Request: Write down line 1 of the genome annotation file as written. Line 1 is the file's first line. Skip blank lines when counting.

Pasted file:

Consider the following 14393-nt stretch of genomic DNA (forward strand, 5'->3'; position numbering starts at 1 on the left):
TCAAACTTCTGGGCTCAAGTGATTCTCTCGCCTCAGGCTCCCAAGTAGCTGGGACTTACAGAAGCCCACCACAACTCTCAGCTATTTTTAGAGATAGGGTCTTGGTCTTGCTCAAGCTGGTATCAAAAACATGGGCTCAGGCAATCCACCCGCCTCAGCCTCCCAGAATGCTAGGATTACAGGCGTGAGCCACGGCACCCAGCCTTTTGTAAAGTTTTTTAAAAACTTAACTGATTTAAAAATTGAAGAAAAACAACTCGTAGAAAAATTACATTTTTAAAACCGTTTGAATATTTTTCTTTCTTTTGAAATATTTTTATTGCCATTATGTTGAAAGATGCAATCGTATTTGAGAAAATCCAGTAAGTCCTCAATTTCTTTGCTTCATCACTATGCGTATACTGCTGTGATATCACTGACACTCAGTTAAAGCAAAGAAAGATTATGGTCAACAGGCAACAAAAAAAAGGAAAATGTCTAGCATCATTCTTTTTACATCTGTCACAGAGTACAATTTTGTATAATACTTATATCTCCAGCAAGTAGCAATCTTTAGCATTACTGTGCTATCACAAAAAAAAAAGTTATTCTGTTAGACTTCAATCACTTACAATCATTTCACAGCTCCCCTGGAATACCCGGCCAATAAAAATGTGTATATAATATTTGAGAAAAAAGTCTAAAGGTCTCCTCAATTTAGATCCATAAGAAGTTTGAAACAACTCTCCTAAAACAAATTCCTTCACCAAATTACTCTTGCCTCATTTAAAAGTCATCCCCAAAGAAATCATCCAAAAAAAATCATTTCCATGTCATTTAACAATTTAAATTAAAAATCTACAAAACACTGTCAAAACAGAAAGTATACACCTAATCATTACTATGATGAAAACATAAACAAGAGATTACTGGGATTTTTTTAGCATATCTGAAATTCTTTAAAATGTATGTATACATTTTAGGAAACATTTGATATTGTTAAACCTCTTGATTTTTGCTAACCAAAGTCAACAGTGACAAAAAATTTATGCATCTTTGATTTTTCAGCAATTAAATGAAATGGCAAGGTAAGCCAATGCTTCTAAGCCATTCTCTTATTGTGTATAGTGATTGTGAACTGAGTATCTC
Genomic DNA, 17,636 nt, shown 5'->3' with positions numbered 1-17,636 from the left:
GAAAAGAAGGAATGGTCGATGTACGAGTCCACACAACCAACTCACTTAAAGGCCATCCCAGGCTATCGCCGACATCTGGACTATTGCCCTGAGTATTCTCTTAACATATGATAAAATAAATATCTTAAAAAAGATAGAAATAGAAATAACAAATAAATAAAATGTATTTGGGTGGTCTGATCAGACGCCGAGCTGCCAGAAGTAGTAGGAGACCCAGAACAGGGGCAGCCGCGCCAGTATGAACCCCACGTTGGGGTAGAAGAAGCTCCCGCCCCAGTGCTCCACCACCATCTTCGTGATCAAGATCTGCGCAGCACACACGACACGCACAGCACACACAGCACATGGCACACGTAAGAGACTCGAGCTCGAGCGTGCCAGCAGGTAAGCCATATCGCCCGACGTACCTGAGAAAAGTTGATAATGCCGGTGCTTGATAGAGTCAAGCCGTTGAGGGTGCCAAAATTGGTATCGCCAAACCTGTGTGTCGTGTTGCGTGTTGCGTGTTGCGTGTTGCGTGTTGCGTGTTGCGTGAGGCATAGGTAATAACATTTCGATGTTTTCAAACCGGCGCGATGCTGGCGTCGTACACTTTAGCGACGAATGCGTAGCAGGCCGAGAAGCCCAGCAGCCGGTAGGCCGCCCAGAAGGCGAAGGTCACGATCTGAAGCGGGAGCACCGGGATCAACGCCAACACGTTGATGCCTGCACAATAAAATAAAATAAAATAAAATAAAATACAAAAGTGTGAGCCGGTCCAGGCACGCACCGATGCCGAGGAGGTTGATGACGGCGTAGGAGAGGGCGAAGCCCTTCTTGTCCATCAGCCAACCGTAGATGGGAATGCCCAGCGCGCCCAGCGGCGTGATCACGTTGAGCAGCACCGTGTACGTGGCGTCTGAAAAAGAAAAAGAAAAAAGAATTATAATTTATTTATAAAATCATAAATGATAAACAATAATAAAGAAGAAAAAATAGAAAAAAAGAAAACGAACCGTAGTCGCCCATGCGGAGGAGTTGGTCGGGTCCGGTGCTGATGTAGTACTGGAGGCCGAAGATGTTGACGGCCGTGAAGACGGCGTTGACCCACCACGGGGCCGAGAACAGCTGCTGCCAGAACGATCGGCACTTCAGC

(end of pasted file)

Consider the following 14393-nt stretch of genomic DNA (forward strand, 5'->3'; position numbering starts at 1 on the left):